Strabismus surgery is surgery on the eye muscles to correct crossed eyes. Both esotropia (crossed-in eyes) or exotropia (crossed-out eyes) can be corrected by surgery on the eye muscles. Generally, the decision whether to do strabismus surgery has a lot to do with how long the crossing has occurred, the amount of crossing and other factors such as the need for glasses or treatment for amblyopia (in the case of children under age 7).
Dr. Tolsma and Dr. Pletcher work together to determine which patients are the best candidates for strabismus surgery. Dr. Pletcher has over 25 years of experience in strabismus surgery with his training at Indiana University Medical Center under Dr Gene Helveston and Dr. Forest Ellis who were well known educators in pediatric and adult strabismus surgery.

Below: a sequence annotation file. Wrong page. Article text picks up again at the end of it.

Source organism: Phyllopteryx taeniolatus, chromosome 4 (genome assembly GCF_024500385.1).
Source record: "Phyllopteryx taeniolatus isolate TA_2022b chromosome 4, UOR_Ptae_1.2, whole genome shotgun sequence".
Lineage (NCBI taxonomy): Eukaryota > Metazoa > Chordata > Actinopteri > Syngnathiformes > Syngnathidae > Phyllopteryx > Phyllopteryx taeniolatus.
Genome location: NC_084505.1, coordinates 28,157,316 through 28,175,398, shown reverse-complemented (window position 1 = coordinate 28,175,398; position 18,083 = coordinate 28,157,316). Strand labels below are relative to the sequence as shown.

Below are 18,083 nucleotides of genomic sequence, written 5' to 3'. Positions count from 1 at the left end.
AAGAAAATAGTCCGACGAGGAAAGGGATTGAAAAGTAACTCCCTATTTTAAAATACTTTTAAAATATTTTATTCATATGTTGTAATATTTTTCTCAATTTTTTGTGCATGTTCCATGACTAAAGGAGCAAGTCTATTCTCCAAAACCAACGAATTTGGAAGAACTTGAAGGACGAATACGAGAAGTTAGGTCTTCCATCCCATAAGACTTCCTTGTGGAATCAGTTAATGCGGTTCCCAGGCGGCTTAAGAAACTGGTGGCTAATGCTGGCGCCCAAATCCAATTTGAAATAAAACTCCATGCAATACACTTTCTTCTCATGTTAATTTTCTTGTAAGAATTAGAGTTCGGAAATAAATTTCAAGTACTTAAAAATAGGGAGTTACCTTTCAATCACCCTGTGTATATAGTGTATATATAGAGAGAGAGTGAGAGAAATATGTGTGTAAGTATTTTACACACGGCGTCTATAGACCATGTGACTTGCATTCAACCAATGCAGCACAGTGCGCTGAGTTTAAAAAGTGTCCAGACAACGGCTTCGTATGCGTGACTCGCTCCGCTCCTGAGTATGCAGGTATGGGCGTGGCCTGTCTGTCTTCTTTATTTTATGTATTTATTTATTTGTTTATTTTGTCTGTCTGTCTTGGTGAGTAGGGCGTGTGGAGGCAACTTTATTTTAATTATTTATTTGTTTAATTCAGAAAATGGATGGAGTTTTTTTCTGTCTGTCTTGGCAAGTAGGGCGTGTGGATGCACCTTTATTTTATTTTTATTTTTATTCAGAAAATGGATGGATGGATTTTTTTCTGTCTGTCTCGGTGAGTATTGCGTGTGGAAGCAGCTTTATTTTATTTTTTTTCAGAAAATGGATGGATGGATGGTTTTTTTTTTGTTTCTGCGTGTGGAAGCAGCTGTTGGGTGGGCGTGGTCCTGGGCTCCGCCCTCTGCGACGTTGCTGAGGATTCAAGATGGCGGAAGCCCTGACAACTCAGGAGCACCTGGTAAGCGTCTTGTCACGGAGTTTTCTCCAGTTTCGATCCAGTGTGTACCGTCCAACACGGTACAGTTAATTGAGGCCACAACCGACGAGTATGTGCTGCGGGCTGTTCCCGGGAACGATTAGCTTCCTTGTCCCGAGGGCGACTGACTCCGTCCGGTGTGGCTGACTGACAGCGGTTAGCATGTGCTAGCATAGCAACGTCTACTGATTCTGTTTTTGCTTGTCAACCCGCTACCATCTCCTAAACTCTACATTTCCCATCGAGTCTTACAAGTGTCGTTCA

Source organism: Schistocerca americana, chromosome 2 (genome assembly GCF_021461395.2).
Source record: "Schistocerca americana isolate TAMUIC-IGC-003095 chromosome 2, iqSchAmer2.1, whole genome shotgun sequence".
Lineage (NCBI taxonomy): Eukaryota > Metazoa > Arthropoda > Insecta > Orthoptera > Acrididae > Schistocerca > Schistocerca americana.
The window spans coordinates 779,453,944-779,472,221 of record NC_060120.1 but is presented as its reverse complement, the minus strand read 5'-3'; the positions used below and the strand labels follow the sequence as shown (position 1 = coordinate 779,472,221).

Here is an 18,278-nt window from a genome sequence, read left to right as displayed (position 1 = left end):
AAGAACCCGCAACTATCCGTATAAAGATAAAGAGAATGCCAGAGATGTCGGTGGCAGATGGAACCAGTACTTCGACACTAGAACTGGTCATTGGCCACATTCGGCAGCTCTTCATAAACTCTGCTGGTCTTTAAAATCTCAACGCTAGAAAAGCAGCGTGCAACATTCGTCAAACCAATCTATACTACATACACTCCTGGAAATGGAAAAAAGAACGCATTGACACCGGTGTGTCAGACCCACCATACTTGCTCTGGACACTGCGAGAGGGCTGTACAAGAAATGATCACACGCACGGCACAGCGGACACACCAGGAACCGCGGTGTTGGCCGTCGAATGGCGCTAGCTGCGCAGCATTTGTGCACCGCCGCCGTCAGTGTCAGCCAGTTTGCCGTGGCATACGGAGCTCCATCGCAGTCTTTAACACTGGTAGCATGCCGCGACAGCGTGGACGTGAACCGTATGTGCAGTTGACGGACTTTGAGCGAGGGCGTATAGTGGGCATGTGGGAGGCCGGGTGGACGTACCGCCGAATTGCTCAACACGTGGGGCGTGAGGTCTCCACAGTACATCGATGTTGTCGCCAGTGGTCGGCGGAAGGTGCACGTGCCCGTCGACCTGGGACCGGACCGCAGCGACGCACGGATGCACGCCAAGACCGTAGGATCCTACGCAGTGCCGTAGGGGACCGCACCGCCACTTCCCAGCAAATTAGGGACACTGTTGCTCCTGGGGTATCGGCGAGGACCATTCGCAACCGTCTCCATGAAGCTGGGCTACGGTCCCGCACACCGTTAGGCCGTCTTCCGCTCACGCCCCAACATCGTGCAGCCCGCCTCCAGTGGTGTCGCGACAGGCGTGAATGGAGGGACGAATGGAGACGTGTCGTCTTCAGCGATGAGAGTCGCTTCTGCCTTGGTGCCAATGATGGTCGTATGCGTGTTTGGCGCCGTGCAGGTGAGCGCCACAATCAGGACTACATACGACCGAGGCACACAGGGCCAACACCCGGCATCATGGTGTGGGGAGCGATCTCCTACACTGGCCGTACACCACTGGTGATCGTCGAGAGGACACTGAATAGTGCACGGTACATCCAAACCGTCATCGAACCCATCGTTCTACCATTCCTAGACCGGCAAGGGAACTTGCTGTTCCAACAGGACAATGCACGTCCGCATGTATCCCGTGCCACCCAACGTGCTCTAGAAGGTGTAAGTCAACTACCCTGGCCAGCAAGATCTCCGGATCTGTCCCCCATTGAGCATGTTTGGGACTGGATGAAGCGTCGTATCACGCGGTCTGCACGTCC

The most common strabismus conditions can occur in children under age 3 with esotropia being the most common. Often, far-sighted glasses can control the eye crossing without surgery. However, sometimes eye muscle surgery is necessary to help the eyes fuse together more naturally. Intermittent exotropia and constant exotropia are also common pediatric and even adult conditions. Generally, if the outcrossing of the eyes happens over 50% of the time, eye muscle surgery is indicated. The most common strabismus surgeries performed are a bilateral medial rectus recession and a bilateral lateral rectus recession.
There are many other conditions in which the eyes are not working together including nerve palsies, Grave's disease, Duane's syndrome, decompensation of fusion and more. All of these are evaluated for the best treatment for the particular condition. Often prism in glasses is a helpful treatment instead of surgery.